“O my God, the soul Thou gavest me is pure; Thou didst create it, Thou didst form it, Thou didst breathe it into me. Thou preservest it within me, and Thou wilt take it from me, but wilt restore unto me hereafter.” — Jewish Siddur (prayer book)

In cartoons when you see the devil sitting on one shoulder and an angel on the other, you may think that it is a Christian doctrine, but you would be wrong. However, it’s a pretty good representation of how Jewish people think of sin. Believing that each person is born neutral with an inclination toward good and an inclination toward bad, Jews believe that there is nothing to stop us from choosing good.  Their rabbis teach that we have both a yetzer ha tov (good inclination) and a yetzer ha ra (bad inclination). Most will admit to making mistakes and poor choices, but they do not see themselves as sinners.

Therefore, why would they need a Savior?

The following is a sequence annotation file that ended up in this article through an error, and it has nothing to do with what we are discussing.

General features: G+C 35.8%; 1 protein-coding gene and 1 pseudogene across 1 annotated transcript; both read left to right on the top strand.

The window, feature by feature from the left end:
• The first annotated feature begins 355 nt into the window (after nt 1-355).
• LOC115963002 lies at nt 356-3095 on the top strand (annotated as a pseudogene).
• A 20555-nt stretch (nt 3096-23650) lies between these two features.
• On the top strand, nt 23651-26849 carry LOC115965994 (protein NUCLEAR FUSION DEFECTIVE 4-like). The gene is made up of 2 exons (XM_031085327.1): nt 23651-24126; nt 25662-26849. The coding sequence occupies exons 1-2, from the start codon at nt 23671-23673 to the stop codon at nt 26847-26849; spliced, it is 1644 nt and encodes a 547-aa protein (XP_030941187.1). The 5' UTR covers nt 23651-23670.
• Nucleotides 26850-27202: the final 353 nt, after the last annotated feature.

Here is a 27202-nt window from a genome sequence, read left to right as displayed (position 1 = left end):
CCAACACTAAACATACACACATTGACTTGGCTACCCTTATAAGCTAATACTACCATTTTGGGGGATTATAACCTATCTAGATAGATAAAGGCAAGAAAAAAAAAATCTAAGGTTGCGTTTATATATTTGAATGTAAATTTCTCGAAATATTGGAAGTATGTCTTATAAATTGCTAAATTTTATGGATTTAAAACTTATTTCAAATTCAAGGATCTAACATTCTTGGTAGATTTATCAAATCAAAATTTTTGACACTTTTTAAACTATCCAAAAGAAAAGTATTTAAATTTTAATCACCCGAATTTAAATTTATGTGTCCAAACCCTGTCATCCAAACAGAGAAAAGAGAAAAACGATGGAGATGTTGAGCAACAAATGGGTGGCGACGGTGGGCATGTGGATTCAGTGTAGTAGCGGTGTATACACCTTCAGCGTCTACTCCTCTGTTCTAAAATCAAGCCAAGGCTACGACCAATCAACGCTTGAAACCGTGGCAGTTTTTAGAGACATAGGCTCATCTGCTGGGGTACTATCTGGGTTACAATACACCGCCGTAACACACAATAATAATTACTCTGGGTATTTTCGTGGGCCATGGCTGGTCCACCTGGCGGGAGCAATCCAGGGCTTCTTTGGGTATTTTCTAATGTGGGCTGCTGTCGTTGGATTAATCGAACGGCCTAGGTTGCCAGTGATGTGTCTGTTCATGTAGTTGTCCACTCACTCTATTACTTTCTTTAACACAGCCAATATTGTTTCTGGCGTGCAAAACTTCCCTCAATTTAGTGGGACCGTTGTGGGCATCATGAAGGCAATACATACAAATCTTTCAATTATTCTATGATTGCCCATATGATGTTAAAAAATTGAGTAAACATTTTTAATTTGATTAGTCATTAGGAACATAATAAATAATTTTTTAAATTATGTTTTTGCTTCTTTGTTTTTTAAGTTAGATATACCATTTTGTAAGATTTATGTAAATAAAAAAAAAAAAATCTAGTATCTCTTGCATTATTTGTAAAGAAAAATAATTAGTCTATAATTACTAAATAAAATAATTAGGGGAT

Salvation, they believe, is not an individual thing but a corporate one. Salvation nearly equals survival in the eyes of the Jew. They see themselves as tikkun olam (correcting the world), in partnership with God to bring about a better earth.

Since the destruction of the second Temple, Judaism has changed out of necessity. With no place to offer sacrifices for sin, the modern Jew uses good deeds and repentance as a substitute. They do not believe they are separated from God and don’t need a Savior to reconcile them to Him.

A common misunderstanding among Jews today is that they think Christians believe that a man became God and not vice versa.

You worship what you do not know; we worship what we know, for salvation is from the Jews.” John 4:22